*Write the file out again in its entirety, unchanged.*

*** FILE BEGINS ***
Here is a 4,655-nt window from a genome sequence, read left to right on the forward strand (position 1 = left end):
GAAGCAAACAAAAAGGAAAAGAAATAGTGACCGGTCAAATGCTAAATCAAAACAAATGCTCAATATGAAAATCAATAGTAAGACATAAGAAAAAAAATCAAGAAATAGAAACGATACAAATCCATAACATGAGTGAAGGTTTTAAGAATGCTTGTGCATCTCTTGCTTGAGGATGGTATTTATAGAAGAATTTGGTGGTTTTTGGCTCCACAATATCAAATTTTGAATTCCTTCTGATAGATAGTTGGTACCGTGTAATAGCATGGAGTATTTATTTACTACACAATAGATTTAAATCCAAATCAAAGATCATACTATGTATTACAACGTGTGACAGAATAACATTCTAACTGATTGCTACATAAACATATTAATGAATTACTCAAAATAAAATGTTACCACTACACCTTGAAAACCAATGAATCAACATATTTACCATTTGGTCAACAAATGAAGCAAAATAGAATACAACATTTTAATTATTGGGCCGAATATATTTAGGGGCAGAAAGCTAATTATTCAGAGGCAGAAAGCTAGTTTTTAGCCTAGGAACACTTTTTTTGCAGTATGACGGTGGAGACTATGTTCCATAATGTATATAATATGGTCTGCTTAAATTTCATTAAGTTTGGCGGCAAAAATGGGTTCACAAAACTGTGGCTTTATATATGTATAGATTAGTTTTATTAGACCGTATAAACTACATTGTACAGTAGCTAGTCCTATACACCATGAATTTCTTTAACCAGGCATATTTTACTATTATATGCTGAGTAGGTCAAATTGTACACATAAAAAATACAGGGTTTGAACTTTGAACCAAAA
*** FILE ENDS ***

Here is a 4,655-nt window from a genome sequence, read left to right on the forward strand (position 1 = left end):
GAAGCAAACAAAAAGGAAAAGAAATAGTGACCGGTCAAATGCTAAATCAAAACAAATGCTCAATATGAAAATCAATAGTAAGACATAAGAAAAAAAATCAAGAAATAGAAACGATACAAATCCATAACATGAGTGAAGGTTTTAAGAATGCTTGTGCATCTCTTGCTTGAGGATGGTATTTATAGAAGAATTTGGTGGTTTTTGGCTCCACAATATCAAATTTTGAATTCCTTCTGATAGATAGTTGGTACCGTGTAATAGCATGGAGTATTTATTTACTACACAATAGATTTAAATCCAAATCAAAGATCATACTATGTATTACAACGTGTGACAGAATAACATTCTAACTGATTGCTACATAAACATATTAATGAATTACTCAAAATAAAATGTTACCACTACACCTTGAAAACCAATGAATCAACATATTTACCATTTGGTCAACAAATGAAGCAAAATAGAATACAACATTTTAATTATTGGGCCGAATATATTTAGGGGCAGAAAGCTAATTATTCAGAGGCAGAAAGCTAGTTTTTAGCCTAGGAACACTTTTTTTGCAGTATGACGGTGGAGACTATGTTCCATAATGTATATAATATGGTCTGCTTAAATTTCATTAAGTTTGGCGGCAAAAATGGGTTCACAAAACTGTGGCTTTATATATGTATAGATTAGTTTTATTAGACCGTATAAACTACATTGTACAGTAGCTAGTCCTATACACCATGAATTTCTTTAACCAGGCATATTTTACTATTATATGCTGAGTAGGTCAAATTGTACACATAAAAAATACAGGGTTTGAACTTTGAACCAAAA